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Detecting Sysmon on the Victim Host

Processes

{% code-tabs %} {% code-tabs-item title="attacker@victim" %}

PS C:\> Get-Process | Where-Object { $_.ProcessName -eq "Sysmon" }
{% endcode-tabs-item %} {% endcode-tabs %}

{% hint style="warning" %} Note: process name can be changed during installation {% endhint %}

Services

{% code-tabs %} {% code-tabs-item title="attacker@victim" %}

Get-CimInstance win32_service -Filter "Description = 'System Monitor service'"
# or
Get-Service | where-object {$_.DisplayName -like "*sysm*"}
{% endcode-tabs-item %} {% endcode-tabs %}

{% hint style="warning" %} Note: display names and descriptions can be changed {% endhint %}

Windows Events

{% code-tabs %} {% code-tabs-item title="attacker@victim" %}

reg query HKLM\SOFTWARE\Microsoft\Windows\CurrentVersion\WINEVT\Channels\Microsoft-Windows-Sysmon/Operational
{% endcode-tabs-item %} {% endcode-tabs %}

Filters

{% code-tabs %} {% code-tabs-item title="attacker@victim" %}

PS C:\> fltMC.exe
{% endcode-tabs-item %} {% endcode-tabs %}

Note how even though you can change the sysmon service and driver names, the sysmon altitude is always the same - 385201

Sysmon Tools + Accepted Eula

{% code-tabs %} {% code-tabs-item title="attacker@victim" %}

ls HKCU:\Software\Sysinternals
{% endcode-tabs-item %} {% endcode-tabs %}

Sysmon -c

Once symon executable is found, the config file can be checked like so:

sysmon -c

Config File on the Disk

If you are lucky enough, you may be able to find the config file itself on the disk by using native windows utility findstr:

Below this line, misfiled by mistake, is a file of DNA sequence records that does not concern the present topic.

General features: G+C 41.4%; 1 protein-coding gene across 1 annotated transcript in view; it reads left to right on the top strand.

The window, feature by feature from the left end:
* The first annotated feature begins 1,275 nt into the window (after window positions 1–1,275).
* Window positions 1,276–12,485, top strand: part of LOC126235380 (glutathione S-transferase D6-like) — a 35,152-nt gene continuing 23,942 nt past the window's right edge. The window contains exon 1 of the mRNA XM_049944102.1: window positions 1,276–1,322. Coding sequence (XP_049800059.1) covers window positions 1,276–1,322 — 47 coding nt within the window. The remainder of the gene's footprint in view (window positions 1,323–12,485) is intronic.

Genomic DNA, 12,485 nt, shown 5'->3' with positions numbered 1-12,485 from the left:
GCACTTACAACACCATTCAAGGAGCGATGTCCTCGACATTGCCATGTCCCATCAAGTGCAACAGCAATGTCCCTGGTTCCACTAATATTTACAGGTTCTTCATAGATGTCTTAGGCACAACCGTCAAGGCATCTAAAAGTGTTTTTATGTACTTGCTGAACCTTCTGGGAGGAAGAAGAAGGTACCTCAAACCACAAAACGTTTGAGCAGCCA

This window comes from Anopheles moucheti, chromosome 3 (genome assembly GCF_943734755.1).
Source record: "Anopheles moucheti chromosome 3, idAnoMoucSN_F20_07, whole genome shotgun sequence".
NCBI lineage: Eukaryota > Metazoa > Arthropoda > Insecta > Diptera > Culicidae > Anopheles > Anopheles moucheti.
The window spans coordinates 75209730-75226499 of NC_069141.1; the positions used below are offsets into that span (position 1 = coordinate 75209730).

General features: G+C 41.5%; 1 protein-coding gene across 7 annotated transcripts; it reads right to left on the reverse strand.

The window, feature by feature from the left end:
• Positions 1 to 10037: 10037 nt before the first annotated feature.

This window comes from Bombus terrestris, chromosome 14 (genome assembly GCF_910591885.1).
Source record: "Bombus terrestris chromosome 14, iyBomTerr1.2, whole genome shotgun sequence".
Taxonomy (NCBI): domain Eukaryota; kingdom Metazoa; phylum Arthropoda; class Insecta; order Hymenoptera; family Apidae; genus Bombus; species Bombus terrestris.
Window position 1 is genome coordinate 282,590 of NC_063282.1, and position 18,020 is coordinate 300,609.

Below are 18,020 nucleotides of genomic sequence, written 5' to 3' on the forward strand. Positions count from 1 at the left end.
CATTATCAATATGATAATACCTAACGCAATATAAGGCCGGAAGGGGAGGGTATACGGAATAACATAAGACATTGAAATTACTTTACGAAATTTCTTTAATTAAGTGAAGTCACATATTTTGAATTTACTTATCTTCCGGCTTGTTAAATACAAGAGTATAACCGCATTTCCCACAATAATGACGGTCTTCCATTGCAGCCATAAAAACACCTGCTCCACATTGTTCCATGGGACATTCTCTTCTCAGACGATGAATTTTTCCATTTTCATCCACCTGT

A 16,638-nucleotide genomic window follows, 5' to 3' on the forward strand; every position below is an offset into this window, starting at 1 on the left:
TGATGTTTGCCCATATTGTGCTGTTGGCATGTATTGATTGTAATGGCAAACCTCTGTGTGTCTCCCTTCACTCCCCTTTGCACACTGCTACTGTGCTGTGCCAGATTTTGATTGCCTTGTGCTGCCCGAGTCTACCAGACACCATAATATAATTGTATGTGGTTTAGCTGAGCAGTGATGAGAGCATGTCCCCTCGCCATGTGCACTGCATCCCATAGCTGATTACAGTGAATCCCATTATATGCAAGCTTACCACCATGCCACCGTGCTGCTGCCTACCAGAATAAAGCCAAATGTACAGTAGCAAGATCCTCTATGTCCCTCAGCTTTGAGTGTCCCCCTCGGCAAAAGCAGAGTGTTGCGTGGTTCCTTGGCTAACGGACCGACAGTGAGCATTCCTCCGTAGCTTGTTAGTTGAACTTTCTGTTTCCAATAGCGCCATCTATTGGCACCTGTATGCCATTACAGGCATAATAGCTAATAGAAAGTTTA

{% code-tabs %} {% code-tabs-item title="attcker@victim" %}

findstr /si '<ProcessCreate onmatch="exclude">' C:\tools\*
{% endcode-tabs-item %} {% endcode-tabs %}

Get-SysmonConfiguration

A powershell tool by @mattifestation that extracts sysmon rules from the registry:

{% code-tabs %} {% code-tabs-item title="attacker@victim" %}

PS C:\tools> (Get-SysmonConfiguration).Rules
{% endcode-tabs-item %} {% endcode-tabs %}

As an example, looking a bit deeper into the ProcessCreate rules:

{% code-tabs %} {% code-tabs-item title="attacker@victim" %}

(Get-SysmonConfiguration).Rules[0].Rules
{% endcode-tabs-item %} {% endcode-tabs %}

We can see the rules almost as they were presented in the sysmon configuration XML file:

A snippet from the actual sysmonconfig-export.xml file:

Bypassing Sysmon

Since Get-SysmonConfiguration gives you the ability to see the rules sysmon is monitoring on, you can play around those.

Another way to bypass the sysmon altogether is explored here:

{% page-ref page="../defense-evasion/unloading-sysmon-driver.md" %}

References

{% embed url="https://www.darkoperator.com/blog/2018/10/5/operating-offensively-against-sysmon" %}

{% embed url="https://github.com/mattifestation/PSSysmonTools/blob/master/PSSysmonTools/Code/SysmonRuleParser.ps1" %}

{% embed url="https://docs.microsoft.com/en-us/windows-hardware/drivers/ifs/allocated-altitudes" %}

{% embed url="https://github.com/GhostPack/Seatbelt" %}